This morning has been most excellent. I woke up a bit late, and had double-shot cappuccino alongside a slice of stollen. It’s been leisurely, and I’m getting to write this post from bed.

So in the bliss of zero-congestion, I thought I’d write about it. Because (and maybe I’m just speaking for myself here), whenever I hear politicians talking about “easing traffic congestion” and “congestion charges” and “car-pooling”, I assume that they’re just talking about making my life easier. In my head, it’s a hazy idea of “traffic irritates people, so by alleviating it, politicians can win votes”. And it kind of ends there.

Which is a bit unfortunate, because the real costs of traffic congestion are a bit broader than my personal convenience. Whatever this (pretty awesome) infographic might say:


Who knew there was a formula for traffic jams?!

But the point is, while traffic can be frustrating (and who hasn’t been on the backend of a late arrival from a boss man which results in a frankly terrible day for everyone he/she encounters?), that’s only a minor part of the story.

Traffic is like the cholesterol of big cities, clogging up the central arteries and veins that transport oxygen to the main organs. Cities, in general, need most of their food, fuel and people to be freighted in and carried back out, pumped around by the heartbeat of working hours.

If urban growth is healthy, it’s accompanied by growth in infrastructure as well as increase in intake. As the city matures, its growth moves, well, sideways. That is: it gets fat. And the cholesterol causes a heart attack.

At some point, it stops being cost-effective for companies to operate in the inner city. The traffic means:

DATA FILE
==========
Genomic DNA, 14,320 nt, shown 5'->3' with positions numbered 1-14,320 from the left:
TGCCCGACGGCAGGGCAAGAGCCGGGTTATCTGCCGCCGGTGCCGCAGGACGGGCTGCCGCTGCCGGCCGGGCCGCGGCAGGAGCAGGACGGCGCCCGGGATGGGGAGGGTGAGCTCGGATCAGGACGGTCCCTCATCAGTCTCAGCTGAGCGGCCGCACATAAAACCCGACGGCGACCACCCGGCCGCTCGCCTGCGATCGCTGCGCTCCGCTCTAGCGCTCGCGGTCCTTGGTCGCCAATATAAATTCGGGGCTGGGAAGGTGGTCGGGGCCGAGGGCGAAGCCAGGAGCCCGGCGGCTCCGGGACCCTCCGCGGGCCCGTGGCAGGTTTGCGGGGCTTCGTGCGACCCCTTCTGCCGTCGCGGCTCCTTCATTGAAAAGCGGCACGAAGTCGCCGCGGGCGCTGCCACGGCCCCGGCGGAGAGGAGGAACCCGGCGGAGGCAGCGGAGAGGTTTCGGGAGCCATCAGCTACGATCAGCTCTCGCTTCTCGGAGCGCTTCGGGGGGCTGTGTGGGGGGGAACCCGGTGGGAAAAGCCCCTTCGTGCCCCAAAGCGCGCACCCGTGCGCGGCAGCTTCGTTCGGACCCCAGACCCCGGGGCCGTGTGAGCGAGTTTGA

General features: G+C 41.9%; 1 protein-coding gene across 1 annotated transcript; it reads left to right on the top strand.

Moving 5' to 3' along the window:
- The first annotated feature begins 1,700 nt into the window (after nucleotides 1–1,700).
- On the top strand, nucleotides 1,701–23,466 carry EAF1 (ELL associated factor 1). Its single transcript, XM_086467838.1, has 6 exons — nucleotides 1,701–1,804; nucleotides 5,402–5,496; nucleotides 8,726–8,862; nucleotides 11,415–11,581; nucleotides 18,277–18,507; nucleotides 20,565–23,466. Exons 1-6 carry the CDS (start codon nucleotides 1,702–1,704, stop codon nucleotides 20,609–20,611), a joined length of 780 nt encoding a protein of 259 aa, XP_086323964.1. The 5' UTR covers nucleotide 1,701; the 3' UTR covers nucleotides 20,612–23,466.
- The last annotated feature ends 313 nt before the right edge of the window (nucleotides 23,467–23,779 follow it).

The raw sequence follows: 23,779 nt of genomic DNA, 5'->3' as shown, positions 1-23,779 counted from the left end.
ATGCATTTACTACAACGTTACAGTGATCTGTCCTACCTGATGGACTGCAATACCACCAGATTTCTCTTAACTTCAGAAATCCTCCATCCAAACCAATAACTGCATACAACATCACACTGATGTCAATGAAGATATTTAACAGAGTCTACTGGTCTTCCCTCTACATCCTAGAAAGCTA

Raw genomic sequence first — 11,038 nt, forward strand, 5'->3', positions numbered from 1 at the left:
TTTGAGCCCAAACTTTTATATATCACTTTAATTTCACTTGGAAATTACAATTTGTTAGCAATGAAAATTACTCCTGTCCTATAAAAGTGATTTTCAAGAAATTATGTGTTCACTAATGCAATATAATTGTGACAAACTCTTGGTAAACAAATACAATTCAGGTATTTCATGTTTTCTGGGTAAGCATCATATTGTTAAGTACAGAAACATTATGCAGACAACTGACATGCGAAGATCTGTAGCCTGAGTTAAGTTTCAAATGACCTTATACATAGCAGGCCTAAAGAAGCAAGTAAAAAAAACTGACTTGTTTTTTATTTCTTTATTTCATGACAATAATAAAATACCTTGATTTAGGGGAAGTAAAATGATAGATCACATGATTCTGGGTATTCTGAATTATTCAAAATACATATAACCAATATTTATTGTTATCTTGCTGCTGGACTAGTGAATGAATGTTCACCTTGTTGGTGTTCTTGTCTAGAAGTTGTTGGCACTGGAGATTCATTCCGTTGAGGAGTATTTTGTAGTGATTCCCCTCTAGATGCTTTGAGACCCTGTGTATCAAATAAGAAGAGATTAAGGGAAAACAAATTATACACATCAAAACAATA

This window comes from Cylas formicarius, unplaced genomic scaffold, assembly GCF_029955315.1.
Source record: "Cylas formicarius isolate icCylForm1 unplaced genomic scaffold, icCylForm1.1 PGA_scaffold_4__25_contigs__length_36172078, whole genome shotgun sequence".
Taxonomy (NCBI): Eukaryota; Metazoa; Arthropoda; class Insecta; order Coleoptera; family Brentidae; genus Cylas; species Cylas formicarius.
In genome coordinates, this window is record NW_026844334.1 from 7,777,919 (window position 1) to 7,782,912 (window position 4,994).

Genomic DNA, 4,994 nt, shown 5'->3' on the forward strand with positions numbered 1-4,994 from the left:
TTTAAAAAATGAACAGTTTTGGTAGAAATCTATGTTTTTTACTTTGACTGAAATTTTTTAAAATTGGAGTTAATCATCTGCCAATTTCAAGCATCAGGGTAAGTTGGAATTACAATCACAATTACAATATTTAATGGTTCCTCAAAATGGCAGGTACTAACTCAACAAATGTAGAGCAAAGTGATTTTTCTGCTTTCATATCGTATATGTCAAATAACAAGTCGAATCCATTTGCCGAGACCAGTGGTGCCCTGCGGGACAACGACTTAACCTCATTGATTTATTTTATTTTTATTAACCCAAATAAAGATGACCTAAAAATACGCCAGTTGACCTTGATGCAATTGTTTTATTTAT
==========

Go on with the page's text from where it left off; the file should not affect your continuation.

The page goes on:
• Transporters take longer to make their deliveries, so they increase their prices to cater for the longer delivery times.
  • Employees that spend hours each day in the traffic start to actively search for jobs closer to home, or start to move into the ever-more-expensive apartments closer to work, demanding higher salaries to compensate for the higher rents and mortgage costs.

A move to the suburbs (and/or to outsourcing) becomes financially attractive, so firms begin to move. Suddenly, businesses that were originally in the town centre in order to be closer to their clients find themselves far away from their clients. So they also move.

And then property prices start to fall; buildings are left unrented and abandoned; inner city slums start to develop… And you end up with urban decay. Like Detroit. And Leipzig.

I’m not saying that traffic congestion is the only reason for urban decay. But it’s certainly one reason, so there’s good reason to complain about it.

For some pretty awesome photos of urban decay, check out this article: “To Be Abandoned? 8 Cities That Might Not Make A Comeback“.